The loan value of a used car is not the same as its price or book value. Loan value is the amount a lender will let you borrow to buy the vehicle. This is important because the loan value may be less than the price. If so, you'll need enough of a down payment to cover the difference between the cost of the car and the loan value. Used car loan values are based on the book value of the particular vehicle and the lender's policies.
Evaluate the car. A vehicle's book value -- and therefore its loan value -- depends on its individual features and condition. To start, you'll need the following information:
- Year, make and model
- Current emissions test
- Maintenance records and vehicle history, if available
- Title information
A car title can have a bearing on its value. A "clear title" -- one that shows no one but the seller has a claim on the vehicle -- is best. Some cars have been issued titles after being salvaged and repaired following damage resulting from an event like an accident or flood. A car title may also reveal that it was used as a rental or commercial vehicle. Any of these circumstances can impact the car's loan value.
The condition of a car is based on several factors. Kelly Blue Book rates vehicle condition as poor, fair, good, very good and excellent. Check the following items for wear and tear or possible mechanical problems:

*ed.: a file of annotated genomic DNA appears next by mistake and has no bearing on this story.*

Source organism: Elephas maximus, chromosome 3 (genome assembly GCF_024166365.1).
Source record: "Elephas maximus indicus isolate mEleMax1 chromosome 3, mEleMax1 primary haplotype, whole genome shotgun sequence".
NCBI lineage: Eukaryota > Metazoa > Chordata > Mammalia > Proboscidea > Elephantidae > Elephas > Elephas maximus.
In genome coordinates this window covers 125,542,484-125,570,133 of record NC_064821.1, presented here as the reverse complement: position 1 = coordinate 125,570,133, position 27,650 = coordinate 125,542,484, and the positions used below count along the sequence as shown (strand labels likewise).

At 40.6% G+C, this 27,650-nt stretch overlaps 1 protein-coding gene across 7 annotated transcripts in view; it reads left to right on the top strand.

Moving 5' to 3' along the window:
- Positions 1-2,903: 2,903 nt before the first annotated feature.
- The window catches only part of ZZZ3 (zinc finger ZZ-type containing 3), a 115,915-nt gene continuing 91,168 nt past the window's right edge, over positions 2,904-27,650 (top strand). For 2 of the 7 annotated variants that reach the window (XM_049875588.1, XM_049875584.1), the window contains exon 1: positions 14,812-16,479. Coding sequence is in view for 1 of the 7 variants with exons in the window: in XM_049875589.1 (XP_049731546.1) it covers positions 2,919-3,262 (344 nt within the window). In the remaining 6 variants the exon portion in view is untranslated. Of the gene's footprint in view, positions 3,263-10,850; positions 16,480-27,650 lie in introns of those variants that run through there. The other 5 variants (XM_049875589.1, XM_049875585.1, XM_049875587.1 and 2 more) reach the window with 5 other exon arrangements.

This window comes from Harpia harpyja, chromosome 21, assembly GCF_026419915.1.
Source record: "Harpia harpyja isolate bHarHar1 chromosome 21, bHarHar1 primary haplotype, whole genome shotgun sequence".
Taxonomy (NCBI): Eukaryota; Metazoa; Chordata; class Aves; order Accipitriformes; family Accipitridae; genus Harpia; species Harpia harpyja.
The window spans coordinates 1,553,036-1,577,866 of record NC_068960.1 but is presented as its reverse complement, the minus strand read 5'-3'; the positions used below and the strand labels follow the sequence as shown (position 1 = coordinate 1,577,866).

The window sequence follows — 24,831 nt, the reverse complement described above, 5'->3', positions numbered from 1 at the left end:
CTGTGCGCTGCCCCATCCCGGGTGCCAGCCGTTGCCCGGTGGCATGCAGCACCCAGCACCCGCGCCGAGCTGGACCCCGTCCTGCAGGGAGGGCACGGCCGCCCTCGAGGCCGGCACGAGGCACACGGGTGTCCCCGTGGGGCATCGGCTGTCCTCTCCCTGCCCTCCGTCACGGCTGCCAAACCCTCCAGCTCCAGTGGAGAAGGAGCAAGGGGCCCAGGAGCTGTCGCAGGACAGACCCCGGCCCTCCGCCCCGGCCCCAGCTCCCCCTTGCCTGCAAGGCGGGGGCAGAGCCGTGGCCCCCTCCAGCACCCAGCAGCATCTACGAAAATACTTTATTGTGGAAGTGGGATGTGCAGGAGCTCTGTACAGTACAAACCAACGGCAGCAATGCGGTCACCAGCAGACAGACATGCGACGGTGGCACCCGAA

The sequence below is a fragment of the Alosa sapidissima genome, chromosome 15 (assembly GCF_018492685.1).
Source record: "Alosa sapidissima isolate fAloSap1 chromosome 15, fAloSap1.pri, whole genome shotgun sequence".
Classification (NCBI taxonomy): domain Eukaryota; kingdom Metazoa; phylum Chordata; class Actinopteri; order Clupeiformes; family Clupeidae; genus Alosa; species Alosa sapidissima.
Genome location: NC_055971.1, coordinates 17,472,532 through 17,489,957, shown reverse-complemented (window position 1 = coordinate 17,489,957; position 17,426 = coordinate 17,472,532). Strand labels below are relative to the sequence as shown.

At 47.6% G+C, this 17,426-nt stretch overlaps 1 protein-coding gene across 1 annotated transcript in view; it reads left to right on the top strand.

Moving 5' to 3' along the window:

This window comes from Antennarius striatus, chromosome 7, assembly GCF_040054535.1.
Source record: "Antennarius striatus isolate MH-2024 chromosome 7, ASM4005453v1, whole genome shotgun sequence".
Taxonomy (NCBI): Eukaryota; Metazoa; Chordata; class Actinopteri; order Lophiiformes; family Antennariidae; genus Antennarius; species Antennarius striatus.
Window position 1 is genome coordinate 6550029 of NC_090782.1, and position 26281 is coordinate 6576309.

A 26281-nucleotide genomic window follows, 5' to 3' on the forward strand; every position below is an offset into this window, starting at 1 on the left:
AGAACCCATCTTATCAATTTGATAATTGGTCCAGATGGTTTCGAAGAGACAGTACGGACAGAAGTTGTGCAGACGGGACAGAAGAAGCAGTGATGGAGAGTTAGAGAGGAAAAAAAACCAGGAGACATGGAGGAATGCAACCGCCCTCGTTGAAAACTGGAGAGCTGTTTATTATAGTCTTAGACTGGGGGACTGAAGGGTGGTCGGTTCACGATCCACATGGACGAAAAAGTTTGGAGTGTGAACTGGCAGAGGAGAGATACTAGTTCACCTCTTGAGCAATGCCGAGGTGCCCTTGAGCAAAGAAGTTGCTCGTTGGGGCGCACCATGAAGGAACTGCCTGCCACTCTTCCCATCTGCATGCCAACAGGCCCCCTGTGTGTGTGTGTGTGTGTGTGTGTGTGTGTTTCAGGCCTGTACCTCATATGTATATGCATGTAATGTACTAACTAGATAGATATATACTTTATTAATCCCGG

- Paint and body, including any past work performed
- Windshield and lights
- Frame condition and past damage
- Wheels and tires
- Interior features, including upholstery and electronic devices
- Steering, brakes and air conditioner
Determine the book value of the car. Plug the information from Step 1 into evaluation tools on the Kelly Blue Book or NADA websites. These services provide fair market value estimates that lenders typically rely on when figuring car loan value.
Contact the bank or credit union where you plan to finance the car. Ask for the loan to value ratio for auto loans. The LTV is the maximum percentage of the book value the lender will let you borrow. Used car loan value is calculated using the LTV. If your bank tells you the LTV is 80 percent and you found that the book value of the vehicle is $15,000, you'd have book value of $15,000 times 80 percent LTV, which equals a $12,000 loan value. In this example, the bank will lend up to $12,000.
There is no hard-and-fast rule for loan values. Some lenders even allow you to borrow more than the book value. If you're short on cash for a down payment, shop around to find a lender that will assign a larger loan value for a car loan. Of course, you may be able to negotiate the price with the car dealer as well and get an offer that is less than the book value.